An environmental lobby group says the coal company Solid Energy will be entitled to about a billion dollars in taxpayer carbon credits if it goes ahead and builds a lignite-to-urea fertiliser plant in Southland.
The Sustainability Council says the plant would be second only to the coal-fired Huntly power station in terms of carbon emissions in this country.
Executive director Simon Terry says millions more in carbon credits will also be dished out to farmers for the urea they then use from the plant.
The true cost of the subsidies will depend, he says, on the level of assistance available to the plant under the Government's new Emissions Trading Scheme, which is currently before Parliament.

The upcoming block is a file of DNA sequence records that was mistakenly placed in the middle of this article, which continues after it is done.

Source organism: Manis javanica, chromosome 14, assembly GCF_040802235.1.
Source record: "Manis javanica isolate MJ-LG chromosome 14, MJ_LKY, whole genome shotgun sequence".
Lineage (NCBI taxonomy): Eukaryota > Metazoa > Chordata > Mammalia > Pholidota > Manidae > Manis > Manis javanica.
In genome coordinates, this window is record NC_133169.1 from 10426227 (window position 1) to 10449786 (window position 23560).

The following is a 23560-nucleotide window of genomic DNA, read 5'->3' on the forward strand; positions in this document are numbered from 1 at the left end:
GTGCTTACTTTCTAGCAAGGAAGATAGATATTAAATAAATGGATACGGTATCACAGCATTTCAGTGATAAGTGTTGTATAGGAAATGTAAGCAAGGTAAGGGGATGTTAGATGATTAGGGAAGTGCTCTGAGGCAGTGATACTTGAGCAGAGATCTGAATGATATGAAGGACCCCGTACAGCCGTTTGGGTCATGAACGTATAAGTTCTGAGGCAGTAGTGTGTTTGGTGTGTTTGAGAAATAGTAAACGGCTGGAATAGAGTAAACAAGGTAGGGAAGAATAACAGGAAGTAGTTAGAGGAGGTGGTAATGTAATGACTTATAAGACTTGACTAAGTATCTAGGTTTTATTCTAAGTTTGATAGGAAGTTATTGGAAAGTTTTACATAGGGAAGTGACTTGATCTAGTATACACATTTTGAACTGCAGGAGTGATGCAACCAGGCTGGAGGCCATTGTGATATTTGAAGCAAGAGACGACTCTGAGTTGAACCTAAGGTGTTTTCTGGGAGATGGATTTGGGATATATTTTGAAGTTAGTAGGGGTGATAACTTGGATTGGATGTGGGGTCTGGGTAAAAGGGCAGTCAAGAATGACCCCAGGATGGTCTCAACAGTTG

Aim: to convert 2m tonnes of lignite a year
Solid Energy and the Ravensdown fertiliser company are investigating the economic feasibility of building a plant capable of converting up to two million tonnes of lignite per year into fertiliser.
If the study is favourable, the plant could be built in eastern Southland within five years. Solid Energy expects it to generate 500 jobs a year, and says it will comply with all emission requirements.